In June 1964, Nelson Mandela and other members of activist group the African National Congress awaited their sentencing for charges of sabotage against the South African government’s apartheid regime. Student supporters of Mandela at Sussex marched from Brighton to London to protest the expected death penalty for the defendants, one of whom was the father of a Sussex student. They joined other protestors outside the house of the South African consulate in Trafalgar Square, London. The announcement of life imprisonment rather than execution was seen as a victory for the international campaign, and Sussex students were proud to have contributed to this as part of the wider anti-apartheid movement.

1968 saw the rise of the international anti-war campaign that protested the United States-led conflict in Vietnam. A ‘teach-in’ was held at the University of Sussex in February, where an American flag was burnt. Another infamous act of protest of that year has become known as the ‘red-paint incident’. Sussex students threw paint at a US embassy official who was giving a lecture on campus, the colour being both the trademark of socialist political alternatives and a symbol of the blood spilt in the Vietnam conflict.

Sussex students and faculty were also heavily involved in the Campaign for Nuclear Disarmament throughout the Cold War era. As early as 1963, multiple students and faculty members were arrested at a nuclear disarmament protest, and action continued into the 1980s, with students going to women’s peace camp Greenham Common in the early ‘80s.

Throughout the 1970s and ‘80s, rent strikes protesting both living costs on campus and the wider housing crisis in Britain were recurrent at Sussex.

The Conservative government of Margaret Thatcher also met consistent opposition from Sussex students, who were enraged by funding cuts and rising unemployment levels: the neoliberal policies instated by the Prime Minister were against everything the University stood for. In 1986, Sussex staff joined the national strike over job cuts, and the following year students organised a ten-day sit-in over plans to let go of ninety university employees.

The 21st century presented new problems for universities, and Sussex continued to fight against them. 2010 saw the rise of tuition fees to £9,000 a year, and protests swept the nation, gaining international attention. Sussex students organised in Brighton and marched in solidarity with the prospective students who would be affected by the new extortionate cost of tertiary education. One of the founding principles of ‘new universities’ in the 60s was to reduce elitism at universities and widen access to education, and the rise was seen as an indicator of a return to an emphasis on wealth as an indicator to enrolling in university.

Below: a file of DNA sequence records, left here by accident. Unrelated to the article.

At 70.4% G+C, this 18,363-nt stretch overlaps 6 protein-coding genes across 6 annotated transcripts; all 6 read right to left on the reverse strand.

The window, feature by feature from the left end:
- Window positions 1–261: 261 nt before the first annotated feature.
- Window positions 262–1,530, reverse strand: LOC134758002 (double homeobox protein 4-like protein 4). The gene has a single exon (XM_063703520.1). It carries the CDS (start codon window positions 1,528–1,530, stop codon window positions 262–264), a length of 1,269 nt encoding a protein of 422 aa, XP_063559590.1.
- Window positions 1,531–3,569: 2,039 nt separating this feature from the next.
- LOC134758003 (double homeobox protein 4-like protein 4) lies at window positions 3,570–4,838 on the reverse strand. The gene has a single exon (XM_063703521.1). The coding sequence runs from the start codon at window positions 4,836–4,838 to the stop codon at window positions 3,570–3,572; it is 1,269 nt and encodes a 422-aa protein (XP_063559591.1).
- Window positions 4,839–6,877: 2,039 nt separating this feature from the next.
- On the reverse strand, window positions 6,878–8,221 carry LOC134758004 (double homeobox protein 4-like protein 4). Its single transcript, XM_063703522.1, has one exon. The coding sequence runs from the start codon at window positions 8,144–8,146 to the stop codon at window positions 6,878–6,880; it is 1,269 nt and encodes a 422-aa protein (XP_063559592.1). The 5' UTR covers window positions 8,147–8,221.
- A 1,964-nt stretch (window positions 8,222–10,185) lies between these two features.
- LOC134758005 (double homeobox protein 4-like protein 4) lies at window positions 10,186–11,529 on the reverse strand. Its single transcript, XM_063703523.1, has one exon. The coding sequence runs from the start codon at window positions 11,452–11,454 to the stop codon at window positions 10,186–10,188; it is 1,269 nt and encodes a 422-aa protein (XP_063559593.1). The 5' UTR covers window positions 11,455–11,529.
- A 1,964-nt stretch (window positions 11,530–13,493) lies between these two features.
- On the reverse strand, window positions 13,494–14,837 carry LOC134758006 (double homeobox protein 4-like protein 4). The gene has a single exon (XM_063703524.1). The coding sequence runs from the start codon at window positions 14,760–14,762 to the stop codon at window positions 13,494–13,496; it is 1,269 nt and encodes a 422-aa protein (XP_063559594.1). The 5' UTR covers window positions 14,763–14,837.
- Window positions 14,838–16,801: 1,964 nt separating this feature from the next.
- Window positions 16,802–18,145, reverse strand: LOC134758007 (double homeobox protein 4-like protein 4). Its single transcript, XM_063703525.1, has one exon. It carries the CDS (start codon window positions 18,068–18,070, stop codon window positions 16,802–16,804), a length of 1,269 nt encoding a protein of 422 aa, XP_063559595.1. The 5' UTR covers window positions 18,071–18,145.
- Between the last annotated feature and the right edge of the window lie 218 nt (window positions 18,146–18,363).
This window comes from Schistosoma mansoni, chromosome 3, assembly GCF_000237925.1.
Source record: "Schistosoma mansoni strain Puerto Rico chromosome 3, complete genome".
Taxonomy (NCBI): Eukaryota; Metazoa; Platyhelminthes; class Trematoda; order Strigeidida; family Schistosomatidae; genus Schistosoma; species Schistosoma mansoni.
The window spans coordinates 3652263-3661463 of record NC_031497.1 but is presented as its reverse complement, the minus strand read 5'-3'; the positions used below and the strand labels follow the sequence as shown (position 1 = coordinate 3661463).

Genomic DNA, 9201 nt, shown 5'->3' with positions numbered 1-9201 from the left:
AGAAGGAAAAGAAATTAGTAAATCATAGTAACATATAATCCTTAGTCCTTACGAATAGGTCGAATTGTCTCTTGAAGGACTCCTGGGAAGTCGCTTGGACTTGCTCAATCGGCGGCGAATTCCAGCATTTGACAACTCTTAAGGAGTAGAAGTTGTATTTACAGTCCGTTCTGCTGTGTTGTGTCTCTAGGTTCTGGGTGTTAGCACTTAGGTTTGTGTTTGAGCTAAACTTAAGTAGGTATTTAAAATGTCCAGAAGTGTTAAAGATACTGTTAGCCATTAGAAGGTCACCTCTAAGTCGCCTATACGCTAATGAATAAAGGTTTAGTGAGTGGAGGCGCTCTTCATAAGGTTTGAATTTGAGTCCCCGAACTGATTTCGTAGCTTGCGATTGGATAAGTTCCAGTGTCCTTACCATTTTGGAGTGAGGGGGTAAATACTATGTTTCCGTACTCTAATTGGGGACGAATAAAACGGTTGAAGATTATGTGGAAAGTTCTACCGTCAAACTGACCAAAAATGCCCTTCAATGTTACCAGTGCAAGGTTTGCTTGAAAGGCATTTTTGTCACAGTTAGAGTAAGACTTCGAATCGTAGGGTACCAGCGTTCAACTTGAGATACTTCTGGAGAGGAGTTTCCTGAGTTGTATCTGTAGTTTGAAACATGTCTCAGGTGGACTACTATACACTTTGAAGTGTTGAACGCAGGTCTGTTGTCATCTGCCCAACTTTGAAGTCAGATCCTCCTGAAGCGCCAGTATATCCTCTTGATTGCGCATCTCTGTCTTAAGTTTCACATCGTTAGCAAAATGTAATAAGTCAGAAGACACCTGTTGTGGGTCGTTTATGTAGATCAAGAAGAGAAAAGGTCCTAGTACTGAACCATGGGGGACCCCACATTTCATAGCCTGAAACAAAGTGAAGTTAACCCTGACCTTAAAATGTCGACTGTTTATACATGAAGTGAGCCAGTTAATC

2013 was also a major year for the Sussex protest movement. Proposals to privatise catering and estate management services across the university were met with solid opposition. The Bramber House conference centre was occupied by students from February until they were evicted in April.

The university proceeded with the outsourcing proposals, much to the discontent of many members of both students and staff. The former East Slope porter Jon C. wrote an open letter to then Vice-Chancellor Michael Farthing, announcing his resignation and expressing his “displeasure at…[Farthing’s] dictatorial management style and ideological commitment to the systematic dismantling and privatisation of services built up over generations for the public good”. His letter also expressed faith in Sussex students to continue to stand up against the capitalist forces that threaten education.

From the start, Sussex University set out to challenge dominant ideologies both through academia and activism. In fact, the two have been consistently interconnected.

It is no wonder, then, that this great institution has faced criticism in mainstream circles. In 1968, a Tory MP writing for The Telegraph labelled Sussex a “hotbed for Communism” following the Vietnam War teach-in.

My mother remembers her grammar school didn’t want her to go to Sussex because they thought it too left-wing – “girls from my school were expected to go to UCL or Manchester. In a last-ditch attempt to stop me from attending, my teachers told me the radically-designed university buildings didn’t have any windows!”

Sussex is proud of these criticisms – radical ideals cause a nervousness in the establishment. Throughout the struggles this institution has faced, its egalitarian spirit has remained.

Sussex now welcomes a new Vice-Chancellor who has talked excitedly of the University’s progressive roots.

The recent decision by the UK to exit the European Union is an indicator of a dangerous rise in isolationism across the globe. I believe that in this environment, the university must continue to promote the internationalism and inclusivity of its founding ideology. It’s an exciting time to be a Sussex student.